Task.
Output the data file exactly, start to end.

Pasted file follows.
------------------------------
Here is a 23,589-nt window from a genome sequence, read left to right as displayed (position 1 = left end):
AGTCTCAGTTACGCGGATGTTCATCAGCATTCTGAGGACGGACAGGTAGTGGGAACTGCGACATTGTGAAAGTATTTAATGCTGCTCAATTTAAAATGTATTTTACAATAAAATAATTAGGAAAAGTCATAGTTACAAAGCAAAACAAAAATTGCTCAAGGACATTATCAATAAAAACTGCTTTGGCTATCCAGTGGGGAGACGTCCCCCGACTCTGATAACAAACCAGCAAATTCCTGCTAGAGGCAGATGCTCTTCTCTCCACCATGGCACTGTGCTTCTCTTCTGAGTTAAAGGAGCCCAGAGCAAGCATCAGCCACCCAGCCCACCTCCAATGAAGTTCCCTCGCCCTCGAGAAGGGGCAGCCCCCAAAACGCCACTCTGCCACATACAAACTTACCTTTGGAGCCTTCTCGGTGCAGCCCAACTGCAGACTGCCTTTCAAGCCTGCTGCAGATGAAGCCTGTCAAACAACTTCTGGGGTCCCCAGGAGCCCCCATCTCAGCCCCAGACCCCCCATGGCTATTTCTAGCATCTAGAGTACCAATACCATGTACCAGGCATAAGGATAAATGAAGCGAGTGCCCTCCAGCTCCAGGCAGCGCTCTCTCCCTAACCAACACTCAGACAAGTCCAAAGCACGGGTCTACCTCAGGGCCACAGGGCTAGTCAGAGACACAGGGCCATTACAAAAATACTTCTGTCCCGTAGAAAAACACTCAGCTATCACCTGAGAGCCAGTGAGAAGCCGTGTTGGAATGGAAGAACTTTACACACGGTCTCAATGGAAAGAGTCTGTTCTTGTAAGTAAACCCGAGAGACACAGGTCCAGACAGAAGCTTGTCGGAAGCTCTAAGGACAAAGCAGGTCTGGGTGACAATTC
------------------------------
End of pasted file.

Here is a 23,589-nt window from a genome sequence, read left to right as displayed (position 1 = left end):
AGTCTCAGTTACGCGGATGTTCATCAGCATTCTGAGGACGGACAGGTAGTGGGAACTGCGACATTGTGAAAGTATTTAATGCTGCTCAATTTAAAATGTATTTTACAATAAAATAATTAGGAAAAGTCATAGTTACAAAGCAAAACAAAAATTGCTCAAGGACATTATCAATAAAAACTGCTTTGGCTATCCAGTGGGGAGACGTCCCCCGACTCTGATAACAAACCAGCAAATTCCTGCTAGAGGCAGATGCTCTTCTCTCCACCATGGCACTGTGCTTCTCTTCTGAGTTAAAGGAGCCCAGAGCAAGCATCAGCCACCCAGCCCACCTCCAATGAAGTTCCCTCGCCCTCGAGAAGGGGCAGCCCCCAAAACGCCACTCTGCCACATACAAACTTACCTTTGGAGCCTTCTCGGTGCAGCCCAACTGCAGACTGCCTTTCAAGCCTGCTGCAGATGAAGCCTGTCAAACAACTTCTGGGGTCCCCAGGAGCCCCCATCTCAGCCCCAGACCCCCCATGGCTATTTCTAGCATCTAGAGTACCAATACCATGTACCAGGCATAAGGATAAATGAAGCGAGTGCCCTCCAGCTCCAGGCAGCGCTCTCTCCCTAACCAACACTCAGACAAGTCCAAAGCACGGGTCTACCTCAGGGCCACAGGGCTAGTCAGAGACACAGGGCCATTACAAAAATACTTCTGTCCCGTAGAAAAACACTCAGCTATCACCTGAGAGCCAGTGAGAAGCCGTGTTGGAATGGAAGAACTTTACACACGGTCTCAATGGAAAGAGTCTGTTCTTGTAAGTAAACCCGAGAGACACAGGTCCAGACAGAAGCTTGTCGGAAGCTCTAAGGACAAAGCAGGTCTGGGTGACAATTC